This article appeared in The Free Lance-Star
It’s the year 2100. Do you know where your children are?
The question may sound facetious, but it’s actually quite important as you ponder who to vote for and what policies to support here in 2008. You can see why with some simple math: If medical science is as successful in extending life spans during this century as it was during the last, then by 2100 the average American should be living to nearly 110 years of age. Many of today’s younger voters can therefore expect to be alive, and nearly all of us could have children or grandchildren living at that time. In other words, if you care about making a better world for our children and grandchildren, then you should be thinking very hard about the world of 2100.
As soon as you realize this fact, you’ll also realize that most of our policy debates —especially those held by our politicians — are remarkably short-sighted. We argue endlessly about tax cuts versus tax increases, whether to be pro-NAFTA or anti-NAFTA, or whether and when we should withdraw from Iraq. But when was the last time you heard anyone speak in depth about a vision for your children and grandchildren’s world of 2100?
I don’t mean to downplay the importance of those other issues. It’s just that they should be only the beginning of our policy discussions. Issues such as education, global warming, nuclear proliferation, and our policies for the developing world, are much more important to the world of 2100. For example, unless we improve the dismal state of math and science education in this country, by 2100 we will have surely ceded world leadership to China, India, or perhaps any of dozens of other countries. The consequences of global warming, modest to date, may be quite severe for our children and grandchildren living in 2100. Left unchecked, nuclear proliferation could put weapons of mass destruction in the hands of most any petty dictator or terrorist before the end of this century. And without policies that improve the lives of people in developing nations, we will likely see an increase in wars, terrorism, anti-Americanism, and other forms of turmoil that would limit the freedom of our children and grandchildren.
At least equally important, thinking about 2100 means we must also think beyond all the problems we need to solve. We need to create a vision that will guide our civilization, so that we don’t wander aimlessly into the future. (As Yogi Berra said, at least apocryphally, “If you don’t know where you are going, you’ll probably end up some place else.”)
Here, I believe that we can benefit from thinking about the possibility of civilizations beyond our own. I’m a skeptic of claims about UFOs, but my background in astronomy tells me that it’s almost inconceivable that we are alone in the universe. After all, just counting (at a rate of 1 per second) the 100 billion stars in our galaxy would take you more than 3,000 years, and the number of stars in our universe is roughly the same as the number of grains of sand on every beach on Earth combined. Moreover, if other civilizations do indeed exist, many are certainly far beyond us in their technological development. This fact comes simply from the scale of time: The universe was around for at least 9 billion or so years before Earth was even born, so there’s been plenty of time for other civilizations to get an enormous head start on us.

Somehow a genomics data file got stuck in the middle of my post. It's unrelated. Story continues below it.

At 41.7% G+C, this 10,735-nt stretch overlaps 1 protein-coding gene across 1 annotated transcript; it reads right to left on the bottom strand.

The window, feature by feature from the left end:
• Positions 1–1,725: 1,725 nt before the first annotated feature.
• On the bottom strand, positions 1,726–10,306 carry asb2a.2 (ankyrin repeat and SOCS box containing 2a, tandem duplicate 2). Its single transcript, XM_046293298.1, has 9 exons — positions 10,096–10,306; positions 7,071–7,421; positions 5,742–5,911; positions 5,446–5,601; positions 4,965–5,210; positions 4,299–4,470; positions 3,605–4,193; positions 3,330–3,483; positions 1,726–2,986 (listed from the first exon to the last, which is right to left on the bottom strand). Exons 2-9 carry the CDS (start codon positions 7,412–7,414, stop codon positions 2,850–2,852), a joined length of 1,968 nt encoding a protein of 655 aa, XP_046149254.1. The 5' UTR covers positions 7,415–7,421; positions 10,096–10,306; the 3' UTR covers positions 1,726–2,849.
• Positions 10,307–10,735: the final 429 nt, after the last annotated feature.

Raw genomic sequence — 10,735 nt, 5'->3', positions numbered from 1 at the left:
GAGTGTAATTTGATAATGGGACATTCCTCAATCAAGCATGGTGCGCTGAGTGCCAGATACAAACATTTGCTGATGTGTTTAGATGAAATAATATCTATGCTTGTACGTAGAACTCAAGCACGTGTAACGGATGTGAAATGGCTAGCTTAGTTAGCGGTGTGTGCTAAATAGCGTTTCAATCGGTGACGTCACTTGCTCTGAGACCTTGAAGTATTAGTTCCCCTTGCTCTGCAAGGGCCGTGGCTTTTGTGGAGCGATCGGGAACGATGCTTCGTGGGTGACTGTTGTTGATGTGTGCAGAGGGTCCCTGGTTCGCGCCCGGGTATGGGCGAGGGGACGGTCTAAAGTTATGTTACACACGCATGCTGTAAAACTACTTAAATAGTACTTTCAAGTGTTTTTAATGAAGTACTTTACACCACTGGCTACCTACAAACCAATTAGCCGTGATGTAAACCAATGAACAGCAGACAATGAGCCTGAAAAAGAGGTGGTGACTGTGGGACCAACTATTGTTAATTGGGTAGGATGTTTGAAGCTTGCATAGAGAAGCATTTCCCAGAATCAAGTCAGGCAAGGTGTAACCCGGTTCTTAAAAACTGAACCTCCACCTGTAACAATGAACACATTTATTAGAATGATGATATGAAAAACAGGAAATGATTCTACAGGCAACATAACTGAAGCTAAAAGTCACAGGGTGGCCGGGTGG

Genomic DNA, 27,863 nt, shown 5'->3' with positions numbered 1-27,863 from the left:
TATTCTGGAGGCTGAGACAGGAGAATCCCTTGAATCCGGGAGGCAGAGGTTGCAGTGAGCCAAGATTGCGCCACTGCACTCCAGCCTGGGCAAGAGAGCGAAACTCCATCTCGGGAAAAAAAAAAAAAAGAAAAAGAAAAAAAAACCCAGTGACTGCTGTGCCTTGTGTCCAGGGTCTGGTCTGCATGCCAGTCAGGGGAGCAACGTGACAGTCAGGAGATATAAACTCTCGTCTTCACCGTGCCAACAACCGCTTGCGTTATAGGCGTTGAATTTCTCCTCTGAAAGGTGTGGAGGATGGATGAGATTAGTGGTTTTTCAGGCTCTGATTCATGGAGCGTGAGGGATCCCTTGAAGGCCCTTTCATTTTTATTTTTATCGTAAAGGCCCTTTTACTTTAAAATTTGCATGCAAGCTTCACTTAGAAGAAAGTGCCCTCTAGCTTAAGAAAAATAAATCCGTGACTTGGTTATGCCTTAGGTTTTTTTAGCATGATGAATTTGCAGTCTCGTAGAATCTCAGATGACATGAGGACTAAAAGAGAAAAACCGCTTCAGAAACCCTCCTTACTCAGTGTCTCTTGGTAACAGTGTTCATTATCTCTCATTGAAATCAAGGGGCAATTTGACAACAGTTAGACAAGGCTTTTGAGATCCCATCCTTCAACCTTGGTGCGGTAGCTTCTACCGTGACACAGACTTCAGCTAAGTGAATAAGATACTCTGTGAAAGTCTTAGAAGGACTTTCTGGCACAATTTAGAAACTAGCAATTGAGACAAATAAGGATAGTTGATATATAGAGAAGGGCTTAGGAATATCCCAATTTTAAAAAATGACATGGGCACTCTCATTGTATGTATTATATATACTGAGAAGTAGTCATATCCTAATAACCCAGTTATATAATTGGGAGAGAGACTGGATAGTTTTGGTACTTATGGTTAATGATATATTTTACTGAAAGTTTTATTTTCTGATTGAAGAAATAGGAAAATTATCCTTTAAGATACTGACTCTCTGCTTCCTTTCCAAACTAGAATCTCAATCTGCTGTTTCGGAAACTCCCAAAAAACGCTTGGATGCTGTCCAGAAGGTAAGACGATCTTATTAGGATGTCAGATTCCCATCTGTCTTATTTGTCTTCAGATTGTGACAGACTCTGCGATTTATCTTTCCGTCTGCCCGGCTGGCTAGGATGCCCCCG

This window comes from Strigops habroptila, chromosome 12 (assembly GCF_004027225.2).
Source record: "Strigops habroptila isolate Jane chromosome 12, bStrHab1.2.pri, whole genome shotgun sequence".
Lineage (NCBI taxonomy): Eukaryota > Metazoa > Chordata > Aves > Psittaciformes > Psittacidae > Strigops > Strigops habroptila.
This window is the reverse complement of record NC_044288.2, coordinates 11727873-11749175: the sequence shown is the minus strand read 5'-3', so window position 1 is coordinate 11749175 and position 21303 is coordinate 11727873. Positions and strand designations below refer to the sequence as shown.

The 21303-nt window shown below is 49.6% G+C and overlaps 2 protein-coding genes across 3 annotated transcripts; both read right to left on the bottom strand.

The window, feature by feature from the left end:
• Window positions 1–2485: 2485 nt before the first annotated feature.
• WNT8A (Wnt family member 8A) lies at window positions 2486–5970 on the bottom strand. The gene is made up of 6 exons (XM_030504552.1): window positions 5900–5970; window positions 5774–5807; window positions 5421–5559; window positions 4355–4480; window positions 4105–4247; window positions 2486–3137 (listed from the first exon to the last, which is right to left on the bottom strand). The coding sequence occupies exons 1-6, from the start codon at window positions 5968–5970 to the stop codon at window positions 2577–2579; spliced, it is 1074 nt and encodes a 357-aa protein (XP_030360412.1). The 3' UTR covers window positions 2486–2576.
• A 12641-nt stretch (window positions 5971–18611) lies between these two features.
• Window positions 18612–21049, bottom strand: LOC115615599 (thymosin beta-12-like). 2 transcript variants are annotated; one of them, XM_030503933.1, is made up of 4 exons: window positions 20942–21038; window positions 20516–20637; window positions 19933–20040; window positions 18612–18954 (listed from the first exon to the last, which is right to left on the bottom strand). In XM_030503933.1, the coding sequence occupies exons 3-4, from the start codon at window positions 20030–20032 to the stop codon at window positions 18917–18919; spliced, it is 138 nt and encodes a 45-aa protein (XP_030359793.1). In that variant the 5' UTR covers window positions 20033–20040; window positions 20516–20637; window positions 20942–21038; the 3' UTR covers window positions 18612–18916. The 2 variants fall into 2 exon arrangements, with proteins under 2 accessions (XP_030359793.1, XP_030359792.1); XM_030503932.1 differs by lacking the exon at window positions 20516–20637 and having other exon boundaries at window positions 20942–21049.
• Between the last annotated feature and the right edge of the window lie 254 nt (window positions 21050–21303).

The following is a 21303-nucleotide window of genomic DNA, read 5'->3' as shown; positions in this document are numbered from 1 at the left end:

From this perspective, we are a civilization in adolescence. We’re no longer a civilization in childhood, both because we now understand that there is much more to the universe than our own small home, and because we have acquired sufficient power to destroy ourselves, whether through nuclear war, global warming, or any number of other poor choices that we might make. But we also are not grownups: The grownup civilizations are thousands, millions, or billions of years beyond us, which means that if they exist, then they found away to navigate through their adolescent troubles and reach a stable adulthood.
Our task in this century, then, is to find our own path through an adolescence in which we do not always behave in ways that serve our own long-term best interests. If we succeed, we can grow up, perhaps joining other civilizations that have grown up before us. If we fail, then we are dooming our own children and grandchildren to a world of deepening troubles. But how do we find the path? Some basic teen psychology can help: Just as you don’t solve a troubled teen’s behavior problems by locking her in a closet and telling her that she can come out when they’re fixed, we won’t solve our societal problems if we turn only inward. If you want to change the teen’s behavior, you inspire her to believe that she has a great future ahead. In precisely the same way, I believe that we can grow up as a society only when every individual, in every nation, grows up with enough inspiration to care about making this world a better one.
That is what we should be thinking about as we create a vision for 2100. My own belief is that we should seek to inspire through exploration, investing in the space program both for science and for extending an international, human presence into space. You may have different ideas about how to help our teenage civilization grow up. The important thing is that it’s well past time for us to begin talking about it and acting on it. So the next time a politician tells you that he or she will save your job or cut your taxes, I hope you’ll respond by asking them what they plan to do about the things that really count: How will they help us all make a world that we will be proud to hand over to our children and grandchildren?